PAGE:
Friday, September 22, 2006


With all our running around over the past few days, we decided to have a shleppy day and woke up leisurely at 8:30. We agreed to take it easy and stay in Glasgow and explore the city and all its history, shopping, museums, shopping, oh, and shopping. Or at least that was the plan, but it didn't quite work out that way.

We ended up walking up and down Buchanan Street and Sauchiehall Street, but I was rather disappointed with the shopping.

We did, however, go into a nice Italian restaurant for lunch 'Pizza Express' which is a lot fancier than the name implies. Josh had a pizza with anchoivies and buffalo mozzarella and I had a Caesar salad with 'torn' chicken (they really need to change the wording on the menu). ;)

We passed by a store named "Schuh" and we had seen it in other locations, but weren't sure how to pronounce it so I had Josh go into the store and ask. We felt kind of stupid when he found out that it was a footwear store and the name is pronounced "shoe".

Our one 'frightening' gastronomic fare was passing by a bagel restaurant which boasted of it's 'authentic' cream cheese and pastrami sandwich, "just the way New Yorkers eat it". I'm sorry, but which New Yorkers would *those* be?

During our walk we passed a hairdresser and, being the priss that I am, I went and got my hair done for the Holiday. We were going over to the shul secretary's home that evening for a nice, quiet Rosh Hoshanah/Shabbos meal.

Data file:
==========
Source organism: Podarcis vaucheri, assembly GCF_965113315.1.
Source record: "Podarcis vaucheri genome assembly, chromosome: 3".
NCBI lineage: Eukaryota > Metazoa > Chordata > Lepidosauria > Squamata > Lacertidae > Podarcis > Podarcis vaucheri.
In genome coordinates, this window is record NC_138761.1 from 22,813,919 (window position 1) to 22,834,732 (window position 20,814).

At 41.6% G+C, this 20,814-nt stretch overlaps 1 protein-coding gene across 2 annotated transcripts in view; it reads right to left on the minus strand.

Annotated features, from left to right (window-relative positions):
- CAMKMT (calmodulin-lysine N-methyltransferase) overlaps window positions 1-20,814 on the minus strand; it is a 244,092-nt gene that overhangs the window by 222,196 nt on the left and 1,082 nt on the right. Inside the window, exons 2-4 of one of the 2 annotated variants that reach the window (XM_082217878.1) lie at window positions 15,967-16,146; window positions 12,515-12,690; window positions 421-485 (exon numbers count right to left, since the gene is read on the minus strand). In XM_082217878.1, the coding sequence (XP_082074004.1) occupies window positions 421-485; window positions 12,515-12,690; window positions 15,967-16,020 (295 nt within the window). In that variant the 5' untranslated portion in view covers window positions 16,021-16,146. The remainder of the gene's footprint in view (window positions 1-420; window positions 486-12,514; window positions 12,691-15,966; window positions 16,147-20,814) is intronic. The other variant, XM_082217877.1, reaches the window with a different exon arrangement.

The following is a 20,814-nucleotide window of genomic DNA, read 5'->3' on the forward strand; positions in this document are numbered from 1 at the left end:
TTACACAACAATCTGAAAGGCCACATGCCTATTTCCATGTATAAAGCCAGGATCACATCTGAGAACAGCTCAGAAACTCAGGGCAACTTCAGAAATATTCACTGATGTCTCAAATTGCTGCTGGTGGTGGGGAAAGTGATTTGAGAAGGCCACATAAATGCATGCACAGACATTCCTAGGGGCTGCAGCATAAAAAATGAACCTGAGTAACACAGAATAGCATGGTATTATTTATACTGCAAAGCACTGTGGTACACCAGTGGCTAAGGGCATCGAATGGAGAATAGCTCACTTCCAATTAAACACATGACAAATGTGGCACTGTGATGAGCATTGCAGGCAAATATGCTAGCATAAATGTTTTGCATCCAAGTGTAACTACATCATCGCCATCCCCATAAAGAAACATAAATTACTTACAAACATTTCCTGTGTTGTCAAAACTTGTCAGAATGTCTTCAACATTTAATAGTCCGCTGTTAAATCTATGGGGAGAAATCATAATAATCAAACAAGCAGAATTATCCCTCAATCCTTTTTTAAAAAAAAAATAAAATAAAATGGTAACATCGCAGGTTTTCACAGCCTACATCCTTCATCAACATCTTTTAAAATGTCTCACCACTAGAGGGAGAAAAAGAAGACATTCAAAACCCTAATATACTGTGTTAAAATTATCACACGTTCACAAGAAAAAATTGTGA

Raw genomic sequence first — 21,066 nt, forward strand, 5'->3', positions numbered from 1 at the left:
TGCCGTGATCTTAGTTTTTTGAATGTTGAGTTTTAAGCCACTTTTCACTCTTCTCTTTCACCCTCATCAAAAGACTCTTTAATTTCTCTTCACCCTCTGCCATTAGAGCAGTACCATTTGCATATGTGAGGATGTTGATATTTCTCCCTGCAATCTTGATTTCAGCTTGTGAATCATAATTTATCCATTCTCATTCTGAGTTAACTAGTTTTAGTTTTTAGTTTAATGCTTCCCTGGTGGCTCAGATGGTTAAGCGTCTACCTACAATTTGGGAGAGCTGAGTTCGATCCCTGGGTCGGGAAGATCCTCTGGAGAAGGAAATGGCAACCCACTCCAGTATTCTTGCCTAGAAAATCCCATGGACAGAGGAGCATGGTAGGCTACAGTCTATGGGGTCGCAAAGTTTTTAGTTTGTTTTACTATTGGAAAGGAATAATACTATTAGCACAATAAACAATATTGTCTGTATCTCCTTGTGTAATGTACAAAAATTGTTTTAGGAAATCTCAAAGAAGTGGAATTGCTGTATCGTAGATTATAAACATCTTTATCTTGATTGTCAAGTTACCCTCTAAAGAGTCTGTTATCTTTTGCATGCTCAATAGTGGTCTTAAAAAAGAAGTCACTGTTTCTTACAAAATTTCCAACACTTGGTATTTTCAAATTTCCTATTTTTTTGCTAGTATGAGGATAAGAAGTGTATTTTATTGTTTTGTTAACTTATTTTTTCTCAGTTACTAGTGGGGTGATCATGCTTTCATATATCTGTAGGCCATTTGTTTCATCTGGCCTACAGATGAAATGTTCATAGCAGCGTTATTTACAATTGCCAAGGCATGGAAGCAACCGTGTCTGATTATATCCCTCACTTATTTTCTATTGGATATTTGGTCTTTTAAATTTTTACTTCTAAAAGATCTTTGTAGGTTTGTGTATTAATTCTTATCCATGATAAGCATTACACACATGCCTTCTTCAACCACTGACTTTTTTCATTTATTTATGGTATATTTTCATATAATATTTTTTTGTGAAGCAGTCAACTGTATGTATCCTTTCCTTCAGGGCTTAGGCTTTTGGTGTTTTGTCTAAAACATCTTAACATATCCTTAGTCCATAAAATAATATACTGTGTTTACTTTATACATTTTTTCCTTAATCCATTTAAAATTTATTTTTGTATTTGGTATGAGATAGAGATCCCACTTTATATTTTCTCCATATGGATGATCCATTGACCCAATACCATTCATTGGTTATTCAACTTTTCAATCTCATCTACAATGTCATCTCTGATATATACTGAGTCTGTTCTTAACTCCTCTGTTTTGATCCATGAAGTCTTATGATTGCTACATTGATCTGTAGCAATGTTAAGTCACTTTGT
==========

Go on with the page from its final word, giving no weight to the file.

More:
When we got to her apartment, we got off the elevator and were greeted by four tables set up in the hallway (there are three units on her floor, she invited her neighbours, so it was one large hootenany). All tolled there were 26 people for dinner. The entire dinner was catered by a local kosher company; meat had to be shipped in from Manchester.

The food was incredible! We started with soup, then had a buffet consisting of chicken in pineapple sauce, meatballs, beef with au jus, pepperami (a spiced salami), rice, cabbage, carrot and pinnapple tsimis, and peppers, but all the dishes had Scottish names so we had to keep asking what things were. Then we had dessert consisting of raspberry mousse, lemon pavlova, dried fruit and cookies. Then there was tea or coffee with yet more sweets (and you wonder why the English have such poor teeth?)

After dinner we said the Birkat Hamazon to the tune of My Bonnie Lass (the same tune as Scotland the Brave). It was quite the surprise, Josh and I had never heard it done that way! We said our goodbyes and made our way home after a wonderful evening.

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